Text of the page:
Certainly there is no more fascinating theme to the entire World Series production than the subtle but no less important inner battle taking place between Ray's Manager Joe Maddon and Phillie slugger Ryan Howard. Maddon, who has always danced to the beat of his own drummer, is as unconventional as they come and his seeming disrespect for Howard's game changing power is the latest example of this.
Throughout the past three seasons of Ryan Howard's reign as the top home run slugger in baseball, the conventional wisdom was to walk him as much as possible and never to allow him the opportunity to win a game with his bat. The National League routinely took the bat out of Howard's hands whenever possible and left it to the likes of Pat Burrell and Chase Utley to deliver the key offensive blows.
Not so Maddon or his confident crew of hurlers. Rather, they have chosen to fight rather than switch and they have challenged Howard at every turn. Instead, it has been Utley who has been deemed the hitter least likely to see a good pitch in a key situation. This goes against every common baseball axiom for several reasons. Reason number one is that Utley bats immediately in front of the menacing Howard and every time Utley is put on base this presents the Phils with the golden opportunity of picking up at least two runs with one swell swoop of Ryan Howard's powerful swing.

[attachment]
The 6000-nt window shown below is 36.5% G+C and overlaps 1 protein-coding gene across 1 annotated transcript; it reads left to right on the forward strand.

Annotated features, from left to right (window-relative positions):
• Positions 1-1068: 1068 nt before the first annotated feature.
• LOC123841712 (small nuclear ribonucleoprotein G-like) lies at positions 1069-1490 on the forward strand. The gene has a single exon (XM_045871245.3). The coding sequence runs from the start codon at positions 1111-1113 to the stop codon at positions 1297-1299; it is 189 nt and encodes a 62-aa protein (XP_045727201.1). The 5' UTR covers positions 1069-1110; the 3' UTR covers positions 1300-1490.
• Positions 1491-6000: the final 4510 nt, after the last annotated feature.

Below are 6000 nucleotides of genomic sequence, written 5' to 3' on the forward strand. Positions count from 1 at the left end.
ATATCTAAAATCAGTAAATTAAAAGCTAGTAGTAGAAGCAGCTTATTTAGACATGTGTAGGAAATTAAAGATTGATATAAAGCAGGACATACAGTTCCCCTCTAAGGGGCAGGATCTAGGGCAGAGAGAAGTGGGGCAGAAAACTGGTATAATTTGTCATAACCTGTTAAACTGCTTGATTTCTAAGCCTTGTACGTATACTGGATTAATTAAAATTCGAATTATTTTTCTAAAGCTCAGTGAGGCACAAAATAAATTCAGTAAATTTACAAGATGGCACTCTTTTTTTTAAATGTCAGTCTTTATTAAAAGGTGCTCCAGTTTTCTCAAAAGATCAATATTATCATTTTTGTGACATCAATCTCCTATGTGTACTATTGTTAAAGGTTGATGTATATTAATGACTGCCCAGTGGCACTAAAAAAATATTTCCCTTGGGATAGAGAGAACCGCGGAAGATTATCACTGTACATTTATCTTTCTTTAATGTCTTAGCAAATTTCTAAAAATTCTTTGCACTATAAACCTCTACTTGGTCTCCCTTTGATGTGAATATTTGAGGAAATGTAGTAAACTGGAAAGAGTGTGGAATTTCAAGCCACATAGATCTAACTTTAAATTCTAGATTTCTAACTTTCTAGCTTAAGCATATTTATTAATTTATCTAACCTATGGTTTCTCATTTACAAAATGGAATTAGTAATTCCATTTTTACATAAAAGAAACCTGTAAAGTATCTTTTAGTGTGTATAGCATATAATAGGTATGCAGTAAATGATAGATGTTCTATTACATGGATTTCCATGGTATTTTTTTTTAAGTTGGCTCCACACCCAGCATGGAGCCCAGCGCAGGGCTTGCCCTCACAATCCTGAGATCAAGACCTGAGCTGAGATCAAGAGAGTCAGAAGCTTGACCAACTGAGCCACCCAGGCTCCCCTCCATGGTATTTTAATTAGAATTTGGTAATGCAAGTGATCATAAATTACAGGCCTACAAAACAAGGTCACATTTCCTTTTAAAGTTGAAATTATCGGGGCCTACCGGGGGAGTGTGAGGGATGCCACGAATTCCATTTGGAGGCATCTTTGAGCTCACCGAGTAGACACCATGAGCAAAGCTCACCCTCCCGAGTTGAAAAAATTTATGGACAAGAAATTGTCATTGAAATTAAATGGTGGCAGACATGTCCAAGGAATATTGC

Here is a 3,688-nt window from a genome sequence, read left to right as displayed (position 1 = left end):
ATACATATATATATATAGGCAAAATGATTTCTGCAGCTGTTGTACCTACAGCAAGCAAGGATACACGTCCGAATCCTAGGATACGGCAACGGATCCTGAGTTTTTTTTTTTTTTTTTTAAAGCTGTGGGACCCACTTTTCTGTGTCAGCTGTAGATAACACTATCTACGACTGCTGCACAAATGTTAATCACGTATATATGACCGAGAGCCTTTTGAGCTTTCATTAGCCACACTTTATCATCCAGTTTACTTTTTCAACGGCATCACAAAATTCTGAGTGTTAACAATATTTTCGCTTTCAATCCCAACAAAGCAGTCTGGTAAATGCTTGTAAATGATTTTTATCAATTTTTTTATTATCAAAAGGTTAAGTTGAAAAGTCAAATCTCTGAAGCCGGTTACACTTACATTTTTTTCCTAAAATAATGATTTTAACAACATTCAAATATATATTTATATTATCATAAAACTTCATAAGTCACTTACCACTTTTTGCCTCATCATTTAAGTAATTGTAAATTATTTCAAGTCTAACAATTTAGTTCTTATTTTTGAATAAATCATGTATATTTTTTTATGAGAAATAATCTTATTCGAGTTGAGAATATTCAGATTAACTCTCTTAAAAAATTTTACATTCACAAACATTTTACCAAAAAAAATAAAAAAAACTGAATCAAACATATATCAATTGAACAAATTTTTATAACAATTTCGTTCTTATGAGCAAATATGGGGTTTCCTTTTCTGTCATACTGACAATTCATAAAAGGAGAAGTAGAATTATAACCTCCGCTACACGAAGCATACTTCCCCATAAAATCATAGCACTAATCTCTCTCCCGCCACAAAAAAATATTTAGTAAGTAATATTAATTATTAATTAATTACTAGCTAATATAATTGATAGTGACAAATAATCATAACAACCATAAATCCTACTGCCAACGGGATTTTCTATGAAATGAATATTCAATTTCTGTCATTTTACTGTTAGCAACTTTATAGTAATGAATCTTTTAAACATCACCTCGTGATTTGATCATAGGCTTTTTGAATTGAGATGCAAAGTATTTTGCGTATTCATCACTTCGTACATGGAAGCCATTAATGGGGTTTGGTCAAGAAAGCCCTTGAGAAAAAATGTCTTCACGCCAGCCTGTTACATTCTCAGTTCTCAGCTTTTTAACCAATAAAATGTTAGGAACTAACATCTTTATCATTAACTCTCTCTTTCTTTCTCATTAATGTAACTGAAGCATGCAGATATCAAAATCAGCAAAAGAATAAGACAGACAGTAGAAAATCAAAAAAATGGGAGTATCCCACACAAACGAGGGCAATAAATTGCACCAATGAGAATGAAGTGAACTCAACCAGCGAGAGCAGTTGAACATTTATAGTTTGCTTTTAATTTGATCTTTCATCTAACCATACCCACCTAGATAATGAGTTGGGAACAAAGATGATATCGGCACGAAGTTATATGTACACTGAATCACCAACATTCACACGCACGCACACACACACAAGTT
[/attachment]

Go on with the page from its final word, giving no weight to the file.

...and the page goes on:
Somewhere between Ryan Howard's magical September success and the first game of the World Series, the Rays advance scouting staff decided that the Rays could successfully tempt fate when it came to facing the Phillie first baseman head up. To his credit, the Phil slugger welcomes the challenge. How he ultimately meets the challenge might well determine the winner of this series.
Should he continue to struggle as he has throughout the playoffs the Phils will continue to watch Chase Utley walk to first base and have their two top offensive weapons successfully neutralized. If, however, Howard begins to hit like the 40 plus home run hitting threat that he is, the entire face of the Phillie lineup becomes revitalized.